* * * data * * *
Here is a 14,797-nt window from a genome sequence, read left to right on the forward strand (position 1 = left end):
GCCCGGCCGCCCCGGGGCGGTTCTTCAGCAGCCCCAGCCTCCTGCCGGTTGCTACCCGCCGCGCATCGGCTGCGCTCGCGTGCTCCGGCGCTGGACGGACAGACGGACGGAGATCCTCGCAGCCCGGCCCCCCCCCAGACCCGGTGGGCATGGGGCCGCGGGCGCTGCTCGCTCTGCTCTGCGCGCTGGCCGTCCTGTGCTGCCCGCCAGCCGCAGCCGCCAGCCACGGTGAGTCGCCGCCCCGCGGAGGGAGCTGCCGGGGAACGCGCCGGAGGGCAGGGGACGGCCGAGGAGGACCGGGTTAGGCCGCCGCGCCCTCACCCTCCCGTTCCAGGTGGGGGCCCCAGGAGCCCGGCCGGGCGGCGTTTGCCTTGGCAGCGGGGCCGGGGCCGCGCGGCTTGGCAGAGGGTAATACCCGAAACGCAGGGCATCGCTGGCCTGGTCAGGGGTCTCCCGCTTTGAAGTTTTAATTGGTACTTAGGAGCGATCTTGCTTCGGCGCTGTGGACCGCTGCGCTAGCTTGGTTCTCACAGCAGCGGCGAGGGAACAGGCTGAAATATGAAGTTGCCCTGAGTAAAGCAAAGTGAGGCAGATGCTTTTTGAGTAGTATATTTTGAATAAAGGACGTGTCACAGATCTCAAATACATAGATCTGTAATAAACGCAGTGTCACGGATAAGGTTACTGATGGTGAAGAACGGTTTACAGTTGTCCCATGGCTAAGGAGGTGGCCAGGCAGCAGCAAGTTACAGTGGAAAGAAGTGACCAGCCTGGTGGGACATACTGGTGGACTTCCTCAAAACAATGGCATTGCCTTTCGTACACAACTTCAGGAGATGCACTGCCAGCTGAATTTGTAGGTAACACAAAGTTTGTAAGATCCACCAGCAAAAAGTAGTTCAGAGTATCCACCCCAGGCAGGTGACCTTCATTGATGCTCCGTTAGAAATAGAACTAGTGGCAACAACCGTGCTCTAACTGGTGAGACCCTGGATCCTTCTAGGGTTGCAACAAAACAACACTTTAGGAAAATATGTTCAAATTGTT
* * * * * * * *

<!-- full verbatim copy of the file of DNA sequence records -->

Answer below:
Here is a 14,797-nt window from a genome sequence, read left to right on the forward strand (position 1 = left end):
GCCCGGCCGCCCCGGGGCGGTTCTTCAGCAGCCCCAGCCTCCTGCCGGTTGCTACCCGCCGCGCATCGGCTGCGCTCGCGTGCTCCGGCGCTGGACGGACAGACGGACGGAGATCCTCGCAGCCCGGCCCCCCCCCAGACCCGGTGGGCATGGGGCCGCGGGCGCTGCTCGCTCTGCTCTGCGCGCTGGCCGTCCTGTGCTGCCCGCCAGCCGCAGCCGCCAGCCACGGTGAGTCGCCGCCCCGCGGAGGGAGCTGCCGGGGAACGCGCCGGAGGGCAGGGGACGGCCGAGGAGGACCGGGTTAGGCCGCCGCGCCCTCACCCTCCCGTTCCAGGTGGGGGCCCCAGGAGCCCGGCCGGGCGGCGTTTGCCTTGGCAGCGGGGCCGGGGCCGCGCGGCTTGGCAGAGGGTAATACCCGAAACGCAGGGCATCGCTGGCCTGGTCAGGGGTCTCCCGCTTTGAAGTTTTAATTGGTACTTAGGAGCGATCTTGCTTCGGCGCTGTGGACCGCTGCGCTAGCTTGGTTCTCACAGCAGCGGCGAGGGAACAGGCTGAAATATGAAGTTGCCCTGAGTAAAGCAAAGTGAGGCAGATGCTTTTTGAGTAGTATATTTTGAATAAAGGACGTGTCACAGATCTCAAATACATAGATCTGTAATAAACGCAGTGTCACGGATAAGGTTACTGATGGTGAAGAACGGTTTACAGTTGTCCCATGGCTAAGGAGGTGGCCAGGCAGCAGCAAGTTACAGTGGAAAGAAGTGACCAGCCTGGTGGGACATACTGGTGGACTTCCTCAAAACAATGGCATTGCCTTTCGTACACAACTTCAGGAGATGCACTGCCAGCTGAATTTGTAGGTAACACAAAGTTTGTAAGATCCACCAGCAAAAAGTAGTTCAGAGTATCCACCCCAGGCAGGTGACCTTCATTGATGCTCCGTTAGAAATAGAACTAGTGGCAACAACCGTGCTCTAACTGGTGAGACCCTGGATCCTTCTAGGGTTGCAACAAAACAACACTTTAGGAAAATATGTTCAAATTGTT